So what is it about Sphinx that has captured the public’s imagination?  Some have suggested it could be symbolic. The Sphinx represents how we all feel, helpless and doomed to a fate determined by leaders like Donald Trump and Kim Jong Un. 

Regular contributors to the Facebook page “Snow Patches in Scotland”  have their own, more prosaic theories. One tells me that the British are “generally a bit obsessed with weather and climate”, while another says snow-patches are "more interesting than anything Trump/May/Boris or Vladimir have to say”.

Those more interested in patches of snow than the existential consequences of international relations could be dismissed as having seriously skewed priorities, but there's more to the story of Sphinx than lies on the surface. 

For a start it's thought to be 300 years old, covering a small square of the Cairngorms for centuries with just six brief interruptions. Last time the Sphinx disappeared was 11 years ago. Though it may melt away this weekend, it is expected to be back by winter. 

Iain Cameron, the man who set up the Facebook page "Snow Patches in Scotland" and someone who has recorded and measured snow patches since he was a young boy, says that Sphinx has shrunk to the size of a large dinner table and he expects it will have melted entirely by this Saturday.

It came close to disappearing in 2011 as well, he adds. In October of that year, Sphinx at around its current size and only a heavy snowstorm revived it.

"They tend to keep the same shape and form every year," Cameron tells me. "It might sound weird to say, but it’s like seeing an elderly relative or an old friend. You’re slightly disappointed if it’s not in as good a condition."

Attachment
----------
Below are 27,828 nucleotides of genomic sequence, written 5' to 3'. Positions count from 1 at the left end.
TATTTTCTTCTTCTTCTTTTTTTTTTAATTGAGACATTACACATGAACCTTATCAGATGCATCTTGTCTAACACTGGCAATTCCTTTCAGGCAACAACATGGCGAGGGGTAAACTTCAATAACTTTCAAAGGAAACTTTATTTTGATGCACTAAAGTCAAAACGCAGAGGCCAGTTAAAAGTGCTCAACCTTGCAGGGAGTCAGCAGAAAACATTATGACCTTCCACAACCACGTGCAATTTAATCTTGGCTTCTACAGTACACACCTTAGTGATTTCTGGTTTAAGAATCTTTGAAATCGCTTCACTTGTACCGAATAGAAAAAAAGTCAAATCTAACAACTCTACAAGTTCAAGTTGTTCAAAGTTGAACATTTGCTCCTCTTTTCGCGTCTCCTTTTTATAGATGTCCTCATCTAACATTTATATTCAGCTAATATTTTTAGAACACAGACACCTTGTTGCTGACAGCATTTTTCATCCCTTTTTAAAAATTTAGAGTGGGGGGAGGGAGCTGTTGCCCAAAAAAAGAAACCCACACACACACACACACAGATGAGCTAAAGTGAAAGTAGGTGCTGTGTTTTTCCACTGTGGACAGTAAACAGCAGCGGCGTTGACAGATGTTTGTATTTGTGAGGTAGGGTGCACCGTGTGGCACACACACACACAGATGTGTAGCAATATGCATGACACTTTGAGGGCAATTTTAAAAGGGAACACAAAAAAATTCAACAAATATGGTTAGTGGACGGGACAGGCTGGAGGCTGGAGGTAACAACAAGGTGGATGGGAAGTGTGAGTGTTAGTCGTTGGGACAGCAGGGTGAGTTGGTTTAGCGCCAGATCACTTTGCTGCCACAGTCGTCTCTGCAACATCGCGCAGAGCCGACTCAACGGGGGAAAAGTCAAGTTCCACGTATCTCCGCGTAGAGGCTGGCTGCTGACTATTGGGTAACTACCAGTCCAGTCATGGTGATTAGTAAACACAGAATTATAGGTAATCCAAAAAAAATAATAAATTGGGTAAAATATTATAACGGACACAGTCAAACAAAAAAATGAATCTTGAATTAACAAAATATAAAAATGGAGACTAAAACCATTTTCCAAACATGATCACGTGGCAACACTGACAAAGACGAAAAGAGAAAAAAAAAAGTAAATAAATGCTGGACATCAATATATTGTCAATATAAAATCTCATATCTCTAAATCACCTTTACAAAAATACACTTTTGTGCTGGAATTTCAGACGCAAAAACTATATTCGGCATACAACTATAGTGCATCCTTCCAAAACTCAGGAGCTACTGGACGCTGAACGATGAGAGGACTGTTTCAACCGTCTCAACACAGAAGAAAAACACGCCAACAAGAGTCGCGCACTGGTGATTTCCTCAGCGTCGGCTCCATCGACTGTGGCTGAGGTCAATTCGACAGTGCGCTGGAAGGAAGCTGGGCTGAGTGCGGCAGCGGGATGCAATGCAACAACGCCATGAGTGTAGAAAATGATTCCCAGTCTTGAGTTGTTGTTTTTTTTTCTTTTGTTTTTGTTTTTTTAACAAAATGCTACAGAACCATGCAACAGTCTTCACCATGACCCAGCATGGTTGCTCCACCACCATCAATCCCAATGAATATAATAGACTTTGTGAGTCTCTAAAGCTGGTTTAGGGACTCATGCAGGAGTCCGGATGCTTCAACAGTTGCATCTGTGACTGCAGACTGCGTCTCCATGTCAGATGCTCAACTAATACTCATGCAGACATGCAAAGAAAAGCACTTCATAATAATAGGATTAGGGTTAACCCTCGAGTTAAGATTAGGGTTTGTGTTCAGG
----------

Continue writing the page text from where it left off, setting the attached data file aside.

But why has Sphinx survived for so long? The patch of land that Sphinx lies above faces towards the North East, meaning it is sheltered from the elements by large natural formations called Corries and avoids the bulk of what sunlight northern Scotland has to offer. 

It also sits on a bid of soil rather than boulder-fields, unlike the snow patches on Britain's highest mountain Ben Nevis. Boulder-fields allow air through them, but the soil does not, meaning the Sphinx melts only from the top.

Cameron is hesistant to attribute the increased rate of Sphinx's melting to climate change. He says meterologists can decide the causes based on the data which he and his fellow anoraks (as he calls them) collect. 

That data shows that over the past 11 years since Sphinx last melted it has changed size each year, not following any discernable pattern. “There is no rhyme or reason because of the vagaries of the Scottish climate," says Cameron.

One thing that has changed is Sphinx's title is no longer quite so secure. There is another snow patch in near Ben Nevis vying for the position of the last in Scotland. Cameron says that it is 50:50 as to which one will go first.